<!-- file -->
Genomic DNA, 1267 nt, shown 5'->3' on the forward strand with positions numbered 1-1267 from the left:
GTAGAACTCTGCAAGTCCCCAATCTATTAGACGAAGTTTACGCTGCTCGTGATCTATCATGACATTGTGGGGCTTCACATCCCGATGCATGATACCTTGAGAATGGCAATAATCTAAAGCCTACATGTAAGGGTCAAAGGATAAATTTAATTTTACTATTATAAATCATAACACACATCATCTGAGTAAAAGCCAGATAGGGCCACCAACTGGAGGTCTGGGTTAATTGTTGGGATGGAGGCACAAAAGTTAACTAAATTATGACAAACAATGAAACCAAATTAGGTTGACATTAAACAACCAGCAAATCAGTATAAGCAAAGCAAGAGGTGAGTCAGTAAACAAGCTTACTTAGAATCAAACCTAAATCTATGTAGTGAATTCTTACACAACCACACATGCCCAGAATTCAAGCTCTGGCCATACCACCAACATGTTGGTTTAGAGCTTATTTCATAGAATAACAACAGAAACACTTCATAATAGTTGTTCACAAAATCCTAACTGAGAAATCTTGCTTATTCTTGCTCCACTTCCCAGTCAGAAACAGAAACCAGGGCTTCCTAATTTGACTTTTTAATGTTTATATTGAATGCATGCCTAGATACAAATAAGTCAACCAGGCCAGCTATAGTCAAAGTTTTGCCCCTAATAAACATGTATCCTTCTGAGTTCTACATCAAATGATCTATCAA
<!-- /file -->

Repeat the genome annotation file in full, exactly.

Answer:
Genomic DNA, 1267 nt, shown 5'->3' on the forward strand with positions numbered 1-1267 from the left:
GTAGAACTCTGCAAGTCCCCAATCTATTAGACGAAGTTTACGCTGCTCGTGATCTATCATGACATTGTGGGGCTTCACATCCCGATGCATGATACCTTGAGAATGGCAATAATCTAAAGCCTACATGTAAGGGTCAAAGGATAAATTTAATTTTACTATTATAAATCATAACACACATCATCTGAGTAAAAGCCAGATAGGGCCACCAACTGGAGGTCTGGGTTAATTGTTGGGATGGAGGCACAAAAGTTAACTAAATTATGACAAACAATGAAACCAAATTAGGTTGACATTAAACAACCAGCAAATCAGTATAAGCAAAGCAAGAGGTGAGTCAGTAAACAAGCTTACTTAGAATCAAACCTAAATCTATGTAGTGAATTCTTACACAACCACACATGCCCAGAATTCAAGCTCTGGCCATACCACCAACATGTTGGTTTAGAGCTTATTTCATAGAATAACAACAGAAACACTTCATAATAGTTGTTCACAAAATCCTAACTGAGAAATCTTGCTTATTCTTGCTCCACTTCCCAGTCAGAAACAGAAACCAGGGCTTCCTAATTTGACTTTTTAATGTTTATATTGAATGCATGCCTAGATACAAATAAGTCAACCAGGCCAGCTATAGTCAAAGTTTTGCCCCTAATAAACATGTATCCTTCTGAGTTCTACATCAAATGATCTATCAA